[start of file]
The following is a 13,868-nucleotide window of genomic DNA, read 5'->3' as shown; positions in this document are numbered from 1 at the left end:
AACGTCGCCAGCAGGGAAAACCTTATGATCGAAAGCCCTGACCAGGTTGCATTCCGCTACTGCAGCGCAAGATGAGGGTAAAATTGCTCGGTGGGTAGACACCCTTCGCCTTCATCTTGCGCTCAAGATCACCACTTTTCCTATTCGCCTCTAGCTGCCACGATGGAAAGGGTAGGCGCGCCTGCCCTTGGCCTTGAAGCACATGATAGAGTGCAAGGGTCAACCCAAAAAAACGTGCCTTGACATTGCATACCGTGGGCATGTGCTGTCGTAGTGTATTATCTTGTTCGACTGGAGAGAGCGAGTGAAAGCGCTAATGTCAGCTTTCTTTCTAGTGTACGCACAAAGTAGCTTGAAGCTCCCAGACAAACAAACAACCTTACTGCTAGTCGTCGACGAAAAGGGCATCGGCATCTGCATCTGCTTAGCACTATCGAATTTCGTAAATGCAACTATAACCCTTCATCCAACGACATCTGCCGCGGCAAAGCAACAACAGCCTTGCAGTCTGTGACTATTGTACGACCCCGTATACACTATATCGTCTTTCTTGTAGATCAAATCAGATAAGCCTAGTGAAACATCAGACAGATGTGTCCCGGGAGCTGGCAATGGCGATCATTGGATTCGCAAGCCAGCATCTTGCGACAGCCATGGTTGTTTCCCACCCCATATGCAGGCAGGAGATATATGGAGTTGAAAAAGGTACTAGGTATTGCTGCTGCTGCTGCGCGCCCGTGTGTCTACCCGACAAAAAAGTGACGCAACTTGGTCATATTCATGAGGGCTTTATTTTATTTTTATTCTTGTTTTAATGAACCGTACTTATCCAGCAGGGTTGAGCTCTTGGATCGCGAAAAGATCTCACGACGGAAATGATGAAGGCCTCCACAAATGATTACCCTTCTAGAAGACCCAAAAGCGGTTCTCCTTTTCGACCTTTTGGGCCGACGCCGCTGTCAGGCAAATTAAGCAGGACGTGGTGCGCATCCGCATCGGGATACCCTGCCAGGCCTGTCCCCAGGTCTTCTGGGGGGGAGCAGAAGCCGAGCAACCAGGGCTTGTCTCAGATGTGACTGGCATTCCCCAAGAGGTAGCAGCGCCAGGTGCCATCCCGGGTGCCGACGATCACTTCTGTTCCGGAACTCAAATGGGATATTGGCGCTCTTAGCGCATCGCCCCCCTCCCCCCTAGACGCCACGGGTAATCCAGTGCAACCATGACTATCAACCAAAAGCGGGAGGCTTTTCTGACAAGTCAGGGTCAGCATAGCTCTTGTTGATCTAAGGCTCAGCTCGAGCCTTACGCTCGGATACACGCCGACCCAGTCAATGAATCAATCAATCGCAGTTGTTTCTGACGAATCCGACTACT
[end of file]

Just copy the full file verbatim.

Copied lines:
The following is a 13,868-nucleotide window of genomic DNA, read 5'->3' as shown; positions in this document are numbered from 1 at the left end:
AACGTCGCCAGCAGGGAAAACCTTATGATCGAAAGCCCTGACCAGGTTGCATTCCGCTACTGCAGCGCAAGATGAGGGTAAAATTGCTCGGTGGGTAGACACCCTTCGCCTTCATCTTGCGCTCAAGATCACCACTTTTCCTATTCGCCTCTAGCTGCCACGATGGAAAGGGTAGGCGCGCCTGCCCTTGGCCTTGAAGCACATGATAGAGTGCAAGGGTCAACCCAAAAAAACGTGCCTTGACATTGCATACCGTGGGCATGTGCTGTCGTAGTGTATTATCTTGTTCGACTGGAGAGAGCGAGTGAAAGCGCTAATGTCAGCTTTCTTTCTAGTGTACGCACAAAGTAGCTTGAAGCTCCCAGACAAACAAACAACCTTACTGCTAGTCGTCGACGAAAAGGGCATCGGCATCTGCATCTGCTTAGCACTATCGAATTTCGTAAATGCAACTATAACCCTTCATCCAACGACATCTGCCGCGGCAAAGCAACAACAGCCTTGCAGTCTGTGACTATTGTACGACCCCGTATACACTATATCGTCTTTCTTGTAGATCAAATCAGATAAGCCTAGTGAAACATCAGACAGATGTGTCCCGGGAGCTGGCAATGGCGATCATTGGATTCGCAAGCCAGCATCTTGCGACAGCCATGGTTGTTTCCCACCCCATATGCAGGCAGGAGATATATGGAGTTGAAAAAGGTACTAGGTATTGCTGCTGCTGCTGCGCGCCCGTGTGTCTACCCGACAAAAAAGTGACGCAACTTGGTCATATTCATGAGGGCTTTATTTTATTTTTATTCTTGTTTTAATGAACCGTACTTATCCAGCAGGGTTGAGCTCTTGGATCGCGAAAAGATCTCACGACGGAAATGATGAAGGCCTCCACAAATGATTACCCTTCTAGAAGACCCAAAAGCGGTTCTCCTTTTCGACCTTTTGGGCCGACGCCGCTGTCAGGCAAATTAAGCAGGACGTGGTGCGCATCCGCATCGGGATACCCTGCCAGGCCTGTCCCCAGGTCTTCTGGGGGGGAGCAGAAGCCGAGCAACCAGGGCTTGTCTCAGATGTGACTGGCATTCCCCAAGAGGTAGCAGCGCCAGGTGCCATCCCGGGTGCCGACGATCACTTCTGTTCCGGAACTCAAATGGGATATTGGCGCTCTTAGCGCATCGCCCCCCTCCCCCCTAGACGCCACGGGTAATCCAGTGCAACCATGACTATCAACCAAAAGCGGGAGGCTTTTCTGACAAGTCAGGGTCAGCATAGCTCTTGTTGATCTAAGGCTCAGCTCGAGCCTTACGCTCGGATACACGCCGACCCAGTCAATGAATCAATCAATCGCAGTTGTTTCTGACGAATCCGACTACT